Connection groups provide the biblical vehicle that promotes spiritual growth! II Timothy 2:2 makes it clear that discipleship happens in relationships. It is not a mistake that these plural terms are used: many witnesses, reliable men, and others. A connection group provides support, encouragement, and the necessary accountability. Act 2:42-47 and Acts 4:32-35 make it clear that we are to spend time together, care for one another, meet one another’s needs, practice grace toward one another, and be in unity on their purpose.

Circles of Influence

Circles

     Several years ago I picked up a copy of Concentric Circles of Concern by W. Oscar Thompson Jr.  It was a good read but more importantly it reminded me of the influence every believer has and our responsibility toward those God has placed in our lives.  We are accountable to share the gospel with every man, woman, and child within our “circles.”  Have you identified your circles of influence?  Have you shared Christ with your family, friends, neighbors, and associates?  The spreading of the gospel happens most effectively through close relationships.  It is vital for us to focus on those God has placed closest to us that we may have a godly impact on their lives.  

     In a book review by Brian Foulkes he says, “Concentric Circles of Concern is a dynamic plan of specifics through love to develop disciples for Christ.  Through the entire book Thompson links the importance of relationship, love, prayer, and organization as a fortified team to accomplish discipleship.  He states that there are seven stages in this process: get right, survey, pray, build bridges, show love, make disciples, and begin again (Pg. 30-31). He makes a stance of declaring that the word relationship is the most important word in the dictionary.  That word alones provides a stem or basis from which everything else can and will grow.  He is very adamant about relationships being the glue that holds everything together in the area of discipleship.  He states the premise throughout the entire book that if you do not have a right relationship with those close to you, how can you have one with those far away?  He goes even deeper by saying that you can’t have a right relationship with God and then treat others adversely (pg. 93).”

     Relationships take time and require commitment on our part.  Who do you know that needs Jesus?  Can you identify by name people in your “circles” of influence who need to be saved?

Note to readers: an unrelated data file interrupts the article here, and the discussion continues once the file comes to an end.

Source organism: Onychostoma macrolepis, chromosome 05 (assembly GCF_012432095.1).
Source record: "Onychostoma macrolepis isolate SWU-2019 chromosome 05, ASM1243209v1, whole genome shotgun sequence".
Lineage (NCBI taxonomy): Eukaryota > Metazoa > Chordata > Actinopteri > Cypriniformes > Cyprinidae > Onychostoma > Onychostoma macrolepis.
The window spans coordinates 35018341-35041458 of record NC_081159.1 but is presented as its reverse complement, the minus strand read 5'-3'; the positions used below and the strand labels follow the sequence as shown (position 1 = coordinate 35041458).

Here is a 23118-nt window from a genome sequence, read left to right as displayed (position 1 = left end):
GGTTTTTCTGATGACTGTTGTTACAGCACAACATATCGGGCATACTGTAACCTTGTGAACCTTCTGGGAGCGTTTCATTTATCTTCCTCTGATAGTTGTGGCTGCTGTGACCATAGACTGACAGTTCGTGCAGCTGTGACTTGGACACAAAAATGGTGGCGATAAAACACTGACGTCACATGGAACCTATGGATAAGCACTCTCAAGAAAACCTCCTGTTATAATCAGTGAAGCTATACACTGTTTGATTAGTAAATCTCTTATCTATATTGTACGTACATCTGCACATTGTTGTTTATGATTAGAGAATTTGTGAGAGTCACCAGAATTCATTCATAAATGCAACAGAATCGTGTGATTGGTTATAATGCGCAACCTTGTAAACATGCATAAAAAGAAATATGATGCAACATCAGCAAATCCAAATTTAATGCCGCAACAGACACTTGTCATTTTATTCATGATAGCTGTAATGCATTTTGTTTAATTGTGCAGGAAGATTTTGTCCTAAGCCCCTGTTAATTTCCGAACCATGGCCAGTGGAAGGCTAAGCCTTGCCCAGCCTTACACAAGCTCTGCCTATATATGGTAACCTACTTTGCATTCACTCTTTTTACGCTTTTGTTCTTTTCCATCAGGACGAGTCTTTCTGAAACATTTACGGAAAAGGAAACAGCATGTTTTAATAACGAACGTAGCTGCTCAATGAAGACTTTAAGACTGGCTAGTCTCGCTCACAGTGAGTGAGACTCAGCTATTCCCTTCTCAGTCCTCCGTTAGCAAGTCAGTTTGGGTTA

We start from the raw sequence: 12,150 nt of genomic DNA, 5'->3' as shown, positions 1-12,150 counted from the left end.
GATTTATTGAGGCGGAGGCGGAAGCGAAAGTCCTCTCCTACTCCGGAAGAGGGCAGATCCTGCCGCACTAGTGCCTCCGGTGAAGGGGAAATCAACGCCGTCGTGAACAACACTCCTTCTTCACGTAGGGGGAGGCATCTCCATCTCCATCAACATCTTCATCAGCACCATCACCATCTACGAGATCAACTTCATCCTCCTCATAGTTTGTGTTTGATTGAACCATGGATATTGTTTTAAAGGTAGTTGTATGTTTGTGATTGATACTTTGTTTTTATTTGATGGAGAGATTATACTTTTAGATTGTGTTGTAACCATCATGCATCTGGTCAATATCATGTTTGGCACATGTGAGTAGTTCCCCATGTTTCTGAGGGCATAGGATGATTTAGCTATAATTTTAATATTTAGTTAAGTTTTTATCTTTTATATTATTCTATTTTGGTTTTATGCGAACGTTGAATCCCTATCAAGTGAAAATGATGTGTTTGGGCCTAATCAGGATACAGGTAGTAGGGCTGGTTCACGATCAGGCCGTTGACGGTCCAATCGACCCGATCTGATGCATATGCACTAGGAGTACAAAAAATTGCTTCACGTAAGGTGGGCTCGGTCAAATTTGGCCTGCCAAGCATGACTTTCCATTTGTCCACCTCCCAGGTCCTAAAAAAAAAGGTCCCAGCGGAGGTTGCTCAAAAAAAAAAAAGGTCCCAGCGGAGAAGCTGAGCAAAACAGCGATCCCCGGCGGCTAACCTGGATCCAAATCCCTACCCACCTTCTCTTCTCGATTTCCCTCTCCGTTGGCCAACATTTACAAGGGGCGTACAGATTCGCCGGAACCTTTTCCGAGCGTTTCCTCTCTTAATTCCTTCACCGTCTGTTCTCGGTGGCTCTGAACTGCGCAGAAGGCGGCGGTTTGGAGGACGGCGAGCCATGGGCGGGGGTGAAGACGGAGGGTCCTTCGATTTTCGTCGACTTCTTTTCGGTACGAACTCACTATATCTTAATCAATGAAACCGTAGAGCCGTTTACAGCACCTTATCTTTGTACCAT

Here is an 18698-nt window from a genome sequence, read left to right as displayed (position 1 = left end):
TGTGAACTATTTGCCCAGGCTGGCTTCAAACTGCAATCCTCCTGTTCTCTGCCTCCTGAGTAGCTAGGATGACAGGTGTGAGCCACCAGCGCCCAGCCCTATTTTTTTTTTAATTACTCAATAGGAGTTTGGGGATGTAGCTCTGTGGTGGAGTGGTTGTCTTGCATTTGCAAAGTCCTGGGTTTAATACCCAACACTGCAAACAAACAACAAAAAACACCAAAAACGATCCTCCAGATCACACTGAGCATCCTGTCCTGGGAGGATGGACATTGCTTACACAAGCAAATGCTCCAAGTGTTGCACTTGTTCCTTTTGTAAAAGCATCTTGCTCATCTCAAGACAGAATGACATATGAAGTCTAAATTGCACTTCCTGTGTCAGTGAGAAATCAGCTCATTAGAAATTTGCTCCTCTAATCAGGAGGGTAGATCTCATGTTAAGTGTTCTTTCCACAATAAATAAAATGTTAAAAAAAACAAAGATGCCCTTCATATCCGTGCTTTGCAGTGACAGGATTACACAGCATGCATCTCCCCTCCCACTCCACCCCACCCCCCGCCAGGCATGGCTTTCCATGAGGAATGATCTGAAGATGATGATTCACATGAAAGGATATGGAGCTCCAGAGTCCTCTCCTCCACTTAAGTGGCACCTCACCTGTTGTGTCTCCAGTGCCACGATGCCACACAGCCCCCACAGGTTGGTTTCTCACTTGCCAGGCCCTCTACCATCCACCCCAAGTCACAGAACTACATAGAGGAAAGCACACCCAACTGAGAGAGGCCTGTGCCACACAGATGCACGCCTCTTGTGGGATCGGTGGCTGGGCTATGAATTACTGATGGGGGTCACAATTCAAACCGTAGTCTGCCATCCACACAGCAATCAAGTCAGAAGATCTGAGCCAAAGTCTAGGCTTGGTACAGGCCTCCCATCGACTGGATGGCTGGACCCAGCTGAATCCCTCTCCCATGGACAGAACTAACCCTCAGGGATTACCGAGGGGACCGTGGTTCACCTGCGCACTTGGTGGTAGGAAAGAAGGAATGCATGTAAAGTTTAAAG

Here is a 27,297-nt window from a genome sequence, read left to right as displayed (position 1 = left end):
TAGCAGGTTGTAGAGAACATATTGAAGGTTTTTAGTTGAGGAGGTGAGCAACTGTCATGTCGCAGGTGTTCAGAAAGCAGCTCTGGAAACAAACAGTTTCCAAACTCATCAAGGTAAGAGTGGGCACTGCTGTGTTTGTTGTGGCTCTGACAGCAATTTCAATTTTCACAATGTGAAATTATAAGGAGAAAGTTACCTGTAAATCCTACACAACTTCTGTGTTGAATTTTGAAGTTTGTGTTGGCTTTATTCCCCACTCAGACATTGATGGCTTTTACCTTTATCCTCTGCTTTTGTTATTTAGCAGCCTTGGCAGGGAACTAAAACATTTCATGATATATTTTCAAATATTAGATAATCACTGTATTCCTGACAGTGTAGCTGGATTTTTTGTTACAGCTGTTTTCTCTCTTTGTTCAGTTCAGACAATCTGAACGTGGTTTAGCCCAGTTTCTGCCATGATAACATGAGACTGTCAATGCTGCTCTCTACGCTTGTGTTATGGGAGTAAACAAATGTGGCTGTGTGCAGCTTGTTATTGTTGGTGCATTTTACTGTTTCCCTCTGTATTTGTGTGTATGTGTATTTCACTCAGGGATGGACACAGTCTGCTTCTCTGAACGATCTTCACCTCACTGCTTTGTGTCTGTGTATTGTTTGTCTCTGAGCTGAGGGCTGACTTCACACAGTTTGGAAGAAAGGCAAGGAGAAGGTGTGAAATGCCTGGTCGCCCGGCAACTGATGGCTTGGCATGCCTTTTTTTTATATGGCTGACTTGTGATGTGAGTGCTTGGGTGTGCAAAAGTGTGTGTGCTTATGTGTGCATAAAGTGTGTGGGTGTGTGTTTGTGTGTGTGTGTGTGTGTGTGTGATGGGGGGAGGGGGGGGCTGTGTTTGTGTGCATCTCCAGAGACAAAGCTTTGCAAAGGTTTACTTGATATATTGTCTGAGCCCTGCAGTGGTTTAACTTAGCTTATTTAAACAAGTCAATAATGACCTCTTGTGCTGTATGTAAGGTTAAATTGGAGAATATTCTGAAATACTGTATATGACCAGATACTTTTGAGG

• First, make a list of your natural circles of influence. Take a sheet of paper and draw seven to ten circles and then label them by who belongs in that circle.  These are people, places, and points of interest where you can personally make contacts.  Examples: Immediate Family, Relatives, Close Friends, Neighbors, Co-Workers, Acquaintances, School, Frequently Visited Locations, Clubs, etc. 
  • Second, once you have your circles drawn and labeled then begin to list names in each circle of those who need Jesus. Hopefully, you will be able to list twenty to thirty people within your circles.
  • Third, be challenged to build relationships with people who are far from God.  How did you do?  Were you challenged by how many lost people you know or were you burdened by the realization that you really do not know anyone lost?
  • Fourth, begin to brainstorm ways you can expand your circles of influence. If you were disappointed by your lack of contact with those who need Jesus begin to brainstorm how you might be able to meet them and build relationships with them.  Invite your neighbors over for steak, take that guy at work that tells dirty jokes fishing with you, join a club, volunteer your services, or simply begin building a relationship with those you see every day.  There are a lot of places where you can build relationships to show others Christ.  Examples: Home Owners Association, Service Clubs, Sports, Music, Neighborhood Watch Programs, Chamber of Commerce, Health Clubs, Parent Teacher Organizations, City Government, Block Parties, Golf or Country Club, etc.
  • Fifth, get started! Where do we begin?  If you don’t know anyone lost go find someone who is and begin building a relationship with them. 

     If you were able to write down several names then here are a few suggestions for you: 

  1. Pray for them daily asking that the Holy Spirit of God would begin drawing them and working on their hearts.
  2. Ask God to show you a way to strengthen your relationship with them so that you might be able to have a conversation with them about Jesus.
  3. Do whatever it is that God asks you to do as you are sensitive to the leadership of the Holy Spirit to not go too fast or too slow. All of us have circles of influence and God has placed these people in our lives for a reason.  We need to love them the way Christ loves us and let them know what an awesome God He is!!!   

     Begin by listening to their story.  Once they know you are someone who cares about them then you will have earned the right to share your story.  Then you will be able to tell His story!